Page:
With peak shaving, homes using solar+storage will be able to use as much free solar as they can during the highest TOU rates while saving the excess energy in their batteries instead of exporting to the grid. Then, during peak TOU periods, the home will use this free stored solar-generated energy when the utility rates are high.

Additionally, battery management systems can also “load shift” the time when appliances are turned on or off, such as turning on a dishwasher, dryer or charging an EV when utility rates are low or when electricity can be drawn from the battery that was charged by solar.

Both peak shaving and load shifting with solar+storage encourage the home to use more of its own self-generated power, relying less on importing power from the grid. With so many homes using solar after 2020, homeowners with solar+storage will also help stabilize the grid, and can be paid a higher credit for any power the utility draws from the storage system during peak hours.

Another sales advantage for developers is that solar+storage offers some emergency power in case of a blackout. That is not the case with stand-alone solar PV systems. To protect power line repair workers, stand-alone solar systems will automatically shut down during an outage.


Things to Keep in Mind About Solar+Storage with Title 24

If you decide to meet your Title 24 solar mandate with energy storage, there are several requirements to keep in mind.

First, when adding storage to solar, there is a minimum required battery size of 5 kWh. This is a reasonable size that will allow for taking advantage of tiered rates and TOU, and it will provide a minimal amount of backup power in case of an outage.

Second, your solar+storage system designer and engineer will have to select one of three control options for the battery:

  • Option 1 – Basic Control (Title 24, Section JA12.2.3.1): With Basic Control, the battery system can only be charged by the solar system and can only discharge when there’s not enough solar power to meet the home’s current energy usage.
  • Option 2 – TOU Control (Title 24, Section JA12.2.3.2): With TOU Control, battery system will be set up with Basic Control, but will only discharge during the peak TOU hours of the day. This will change from season to season, and must be configured from the battery manufacturer or programmed by the installer at the time of commissioning.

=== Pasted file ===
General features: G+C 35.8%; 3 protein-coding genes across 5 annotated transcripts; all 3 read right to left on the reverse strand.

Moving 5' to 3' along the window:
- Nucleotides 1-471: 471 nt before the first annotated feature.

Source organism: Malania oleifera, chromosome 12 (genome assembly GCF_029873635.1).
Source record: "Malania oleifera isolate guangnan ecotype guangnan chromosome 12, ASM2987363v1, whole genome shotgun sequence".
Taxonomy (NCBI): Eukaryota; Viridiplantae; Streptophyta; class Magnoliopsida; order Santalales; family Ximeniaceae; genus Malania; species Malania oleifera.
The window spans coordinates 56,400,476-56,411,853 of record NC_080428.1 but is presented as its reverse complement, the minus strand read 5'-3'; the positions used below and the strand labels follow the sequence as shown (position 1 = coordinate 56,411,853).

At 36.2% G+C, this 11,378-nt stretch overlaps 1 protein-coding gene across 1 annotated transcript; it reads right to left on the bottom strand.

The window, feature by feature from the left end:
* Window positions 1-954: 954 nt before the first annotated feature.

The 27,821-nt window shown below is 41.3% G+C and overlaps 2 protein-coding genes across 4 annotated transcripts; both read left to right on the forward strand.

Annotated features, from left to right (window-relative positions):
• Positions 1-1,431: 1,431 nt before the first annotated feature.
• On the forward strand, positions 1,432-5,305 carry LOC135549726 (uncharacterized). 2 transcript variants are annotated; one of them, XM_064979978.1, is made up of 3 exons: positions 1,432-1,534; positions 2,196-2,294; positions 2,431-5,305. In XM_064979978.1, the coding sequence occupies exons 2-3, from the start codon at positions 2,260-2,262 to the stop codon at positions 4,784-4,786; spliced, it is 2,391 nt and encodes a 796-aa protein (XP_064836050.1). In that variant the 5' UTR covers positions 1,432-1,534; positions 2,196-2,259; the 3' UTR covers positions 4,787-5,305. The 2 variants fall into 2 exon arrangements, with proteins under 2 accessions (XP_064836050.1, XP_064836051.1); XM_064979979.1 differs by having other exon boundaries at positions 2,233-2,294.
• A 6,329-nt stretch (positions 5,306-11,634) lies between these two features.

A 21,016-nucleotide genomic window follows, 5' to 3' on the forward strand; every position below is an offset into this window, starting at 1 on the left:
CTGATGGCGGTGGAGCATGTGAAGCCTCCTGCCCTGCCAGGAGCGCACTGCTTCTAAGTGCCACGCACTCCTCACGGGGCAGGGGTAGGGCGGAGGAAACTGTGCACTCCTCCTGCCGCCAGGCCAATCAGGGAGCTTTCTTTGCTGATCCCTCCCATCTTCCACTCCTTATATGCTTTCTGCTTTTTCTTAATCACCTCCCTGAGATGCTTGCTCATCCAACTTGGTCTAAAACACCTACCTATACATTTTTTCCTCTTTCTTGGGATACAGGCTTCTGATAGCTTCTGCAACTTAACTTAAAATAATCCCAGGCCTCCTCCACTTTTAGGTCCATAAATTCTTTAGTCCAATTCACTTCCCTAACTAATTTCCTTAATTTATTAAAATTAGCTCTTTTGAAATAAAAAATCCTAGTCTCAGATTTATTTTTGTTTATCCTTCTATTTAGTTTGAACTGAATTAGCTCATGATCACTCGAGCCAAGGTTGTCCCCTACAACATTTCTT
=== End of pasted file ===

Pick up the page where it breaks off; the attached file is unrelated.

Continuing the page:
• Option 3 – Advanced Demand Response Control (Title 24, Section JA12.2.3.3): With this configuration, solar+storage systems will be programmed with Option One or Two. In addition, the battery control system must meet the demand-response requirement of a utility or third-party owner; that is, the utility or third party will be able to remotely control when the battery is charged and discharged. Typically, the homeowner will receive a financial benefit for this utility interaction with the grid.

The rules within each category will most likely be refined over time, so it’s important for your solar designer to be up to date with these standards and make any necessary changes. The above is a summary, so please review the entire Joint Appendix 12 to take full advantage of the above credits.

As longtime solar+storage engineers with thousands of projects, SepiSolar has a great deal of experience designing solar and battery systems that meet the new Title 24 regulations, as well as designing systems that comply with the local requirements of counties and other local authorities having jurisdiction (AHJs). Please contact us if you have any questions about these new Title 24 solar requirements for your new residential solar development projects.

Josh Weiner is President and CEO of SepiSolar, a solar+storage design & engineering firm based in Fremont, CA.